Cows are generally very protective of their calves. It is that mothering instinct that protects the calf from predators and other dangers. Some cows can be so protective that I need to keep a close eye out for them. After the calf is about a month old, these cows will calm down because they know their calves are able to run away from danger. It is impossible to catch a month old calf, unless you are good with a rope, and if you do catch one, you will have a handful. Boy can they kick and struggle to get free.
Most ranchers have their calving season in the spring, but there are some who will have a fall calving herd. It all depends on personal preferences, what the resources (pasture/grass) are, and what other demands there may be on the rancher’s time. We calve in spring, usually starting about mid March. By this time, the weather is warming up, there is more sunshine, and the calves will get a good start in life. While I enjoy all the seasons, this is my favorite time of year.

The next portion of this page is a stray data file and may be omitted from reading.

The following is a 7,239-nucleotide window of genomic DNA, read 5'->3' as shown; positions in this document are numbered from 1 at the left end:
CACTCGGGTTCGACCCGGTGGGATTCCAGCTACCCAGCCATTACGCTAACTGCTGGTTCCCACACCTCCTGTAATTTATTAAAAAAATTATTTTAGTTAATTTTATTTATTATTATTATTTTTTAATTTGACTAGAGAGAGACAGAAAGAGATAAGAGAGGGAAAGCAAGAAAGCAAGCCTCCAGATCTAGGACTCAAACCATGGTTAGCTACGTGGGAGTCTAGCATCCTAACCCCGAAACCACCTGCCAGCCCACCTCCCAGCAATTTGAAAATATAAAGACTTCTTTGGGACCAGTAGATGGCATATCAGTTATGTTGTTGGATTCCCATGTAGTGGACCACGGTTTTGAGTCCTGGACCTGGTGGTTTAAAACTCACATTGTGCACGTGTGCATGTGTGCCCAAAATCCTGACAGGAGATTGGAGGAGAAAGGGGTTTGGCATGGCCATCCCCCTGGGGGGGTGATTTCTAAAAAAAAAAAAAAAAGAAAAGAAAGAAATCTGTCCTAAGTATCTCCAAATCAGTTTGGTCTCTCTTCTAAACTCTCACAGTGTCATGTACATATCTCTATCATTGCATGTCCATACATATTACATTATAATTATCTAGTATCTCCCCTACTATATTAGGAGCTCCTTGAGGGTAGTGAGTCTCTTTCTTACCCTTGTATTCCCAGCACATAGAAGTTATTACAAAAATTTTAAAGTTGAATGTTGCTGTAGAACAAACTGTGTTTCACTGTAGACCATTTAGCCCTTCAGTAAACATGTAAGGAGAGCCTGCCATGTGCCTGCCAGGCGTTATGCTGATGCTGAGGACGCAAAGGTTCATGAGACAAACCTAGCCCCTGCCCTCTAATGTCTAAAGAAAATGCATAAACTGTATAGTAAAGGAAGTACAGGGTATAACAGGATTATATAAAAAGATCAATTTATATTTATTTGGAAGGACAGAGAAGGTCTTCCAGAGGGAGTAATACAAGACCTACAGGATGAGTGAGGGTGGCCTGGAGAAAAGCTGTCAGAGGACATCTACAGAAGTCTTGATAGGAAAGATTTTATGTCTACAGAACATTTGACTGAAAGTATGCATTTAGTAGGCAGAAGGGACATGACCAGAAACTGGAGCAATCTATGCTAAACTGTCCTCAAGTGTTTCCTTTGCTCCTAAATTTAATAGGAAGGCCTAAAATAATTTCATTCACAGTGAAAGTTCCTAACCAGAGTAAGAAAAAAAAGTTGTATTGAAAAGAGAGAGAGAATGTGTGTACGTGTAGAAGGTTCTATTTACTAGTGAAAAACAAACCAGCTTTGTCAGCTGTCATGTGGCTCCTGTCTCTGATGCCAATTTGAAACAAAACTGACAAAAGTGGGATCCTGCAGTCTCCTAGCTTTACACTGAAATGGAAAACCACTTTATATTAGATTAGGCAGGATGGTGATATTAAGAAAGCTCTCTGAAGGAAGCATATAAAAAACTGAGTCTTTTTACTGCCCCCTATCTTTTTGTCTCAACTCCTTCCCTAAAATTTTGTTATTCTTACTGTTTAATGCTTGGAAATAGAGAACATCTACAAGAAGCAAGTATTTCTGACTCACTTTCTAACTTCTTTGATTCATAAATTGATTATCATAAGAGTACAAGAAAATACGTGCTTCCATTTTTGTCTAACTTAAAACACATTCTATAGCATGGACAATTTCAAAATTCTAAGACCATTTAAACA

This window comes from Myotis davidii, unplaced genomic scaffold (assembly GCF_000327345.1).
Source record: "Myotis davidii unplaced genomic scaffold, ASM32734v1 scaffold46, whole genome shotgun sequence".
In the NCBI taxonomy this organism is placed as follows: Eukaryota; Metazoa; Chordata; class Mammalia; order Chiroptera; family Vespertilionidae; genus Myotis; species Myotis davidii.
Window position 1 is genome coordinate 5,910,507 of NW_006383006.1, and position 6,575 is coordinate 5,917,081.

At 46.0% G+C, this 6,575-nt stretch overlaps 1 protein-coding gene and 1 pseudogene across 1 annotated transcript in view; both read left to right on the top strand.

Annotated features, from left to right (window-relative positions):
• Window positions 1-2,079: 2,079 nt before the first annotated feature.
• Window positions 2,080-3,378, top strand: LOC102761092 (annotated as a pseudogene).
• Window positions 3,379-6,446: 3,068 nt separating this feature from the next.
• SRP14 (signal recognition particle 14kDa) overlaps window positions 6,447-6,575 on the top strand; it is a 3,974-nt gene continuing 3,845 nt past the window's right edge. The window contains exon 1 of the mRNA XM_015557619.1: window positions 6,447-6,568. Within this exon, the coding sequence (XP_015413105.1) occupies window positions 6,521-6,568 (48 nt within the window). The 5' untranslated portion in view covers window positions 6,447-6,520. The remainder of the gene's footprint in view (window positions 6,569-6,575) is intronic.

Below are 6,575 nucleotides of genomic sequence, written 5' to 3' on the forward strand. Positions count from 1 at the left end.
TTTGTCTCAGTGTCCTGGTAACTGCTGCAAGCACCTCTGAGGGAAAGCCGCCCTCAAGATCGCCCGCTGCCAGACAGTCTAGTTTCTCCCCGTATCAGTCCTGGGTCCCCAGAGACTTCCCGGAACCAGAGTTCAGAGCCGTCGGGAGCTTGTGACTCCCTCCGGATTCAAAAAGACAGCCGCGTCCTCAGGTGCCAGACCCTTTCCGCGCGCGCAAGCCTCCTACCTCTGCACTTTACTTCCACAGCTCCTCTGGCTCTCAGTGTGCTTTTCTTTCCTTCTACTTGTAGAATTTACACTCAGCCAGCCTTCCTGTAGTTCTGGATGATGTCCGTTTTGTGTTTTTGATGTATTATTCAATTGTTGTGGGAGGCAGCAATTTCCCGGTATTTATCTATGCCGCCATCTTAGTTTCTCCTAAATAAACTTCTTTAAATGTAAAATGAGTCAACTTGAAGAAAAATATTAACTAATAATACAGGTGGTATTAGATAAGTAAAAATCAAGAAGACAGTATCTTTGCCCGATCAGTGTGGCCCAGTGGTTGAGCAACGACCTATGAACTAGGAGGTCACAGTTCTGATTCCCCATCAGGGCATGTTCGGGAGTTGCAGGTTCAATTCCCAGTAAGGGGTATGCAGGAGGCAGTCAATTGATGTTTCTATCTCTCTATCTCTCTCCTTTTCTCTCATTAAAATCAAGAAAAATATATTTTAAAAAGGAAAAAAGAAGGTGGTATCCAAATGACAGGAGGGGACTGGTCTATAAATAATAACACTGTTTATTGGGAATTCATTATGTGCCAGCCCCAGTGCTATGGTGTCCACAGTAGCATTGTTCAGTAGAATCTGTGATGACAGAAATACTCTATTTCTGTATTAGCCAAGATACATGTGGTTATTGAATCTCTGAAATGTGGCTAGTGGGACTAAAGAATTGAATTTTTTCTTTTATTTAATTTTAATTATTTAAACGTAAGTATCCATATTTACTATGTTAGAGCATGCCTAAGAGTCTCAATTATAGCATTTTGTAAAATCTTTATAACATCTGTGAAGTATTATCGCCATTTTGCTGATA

Beef Orders: We are now taking orders, if you would like an order form just send us an email.
Feb. 27, 2009

Livestock Lingo

This was going to be about our cattle operation, what, how and why we do what we do.  However, it occurred to me that I would be using terms that may not be familiar to everyone. To ensure that we are all on the same page (metaphorically speaking), I offer the following Livestock Lingo:

Cow:  A female that has had at least one calf.

Bull:  (1) A male or (2) a story or statement that is filled with misstatements, falsehoods or exaggeration.  Commonly used in responding to political statements (“He is full of bull…”) Note: there will be no bull in the Cattle Tales.

Calf:  The young or offspring of a cow. (pl. calves)

Heifer:  A female, before she has had her first calf.

Steer:  A castrated bull

Yearling:  A calf that is about a year old.  A short yearling is little less than a year old; a long yearling is little over a year.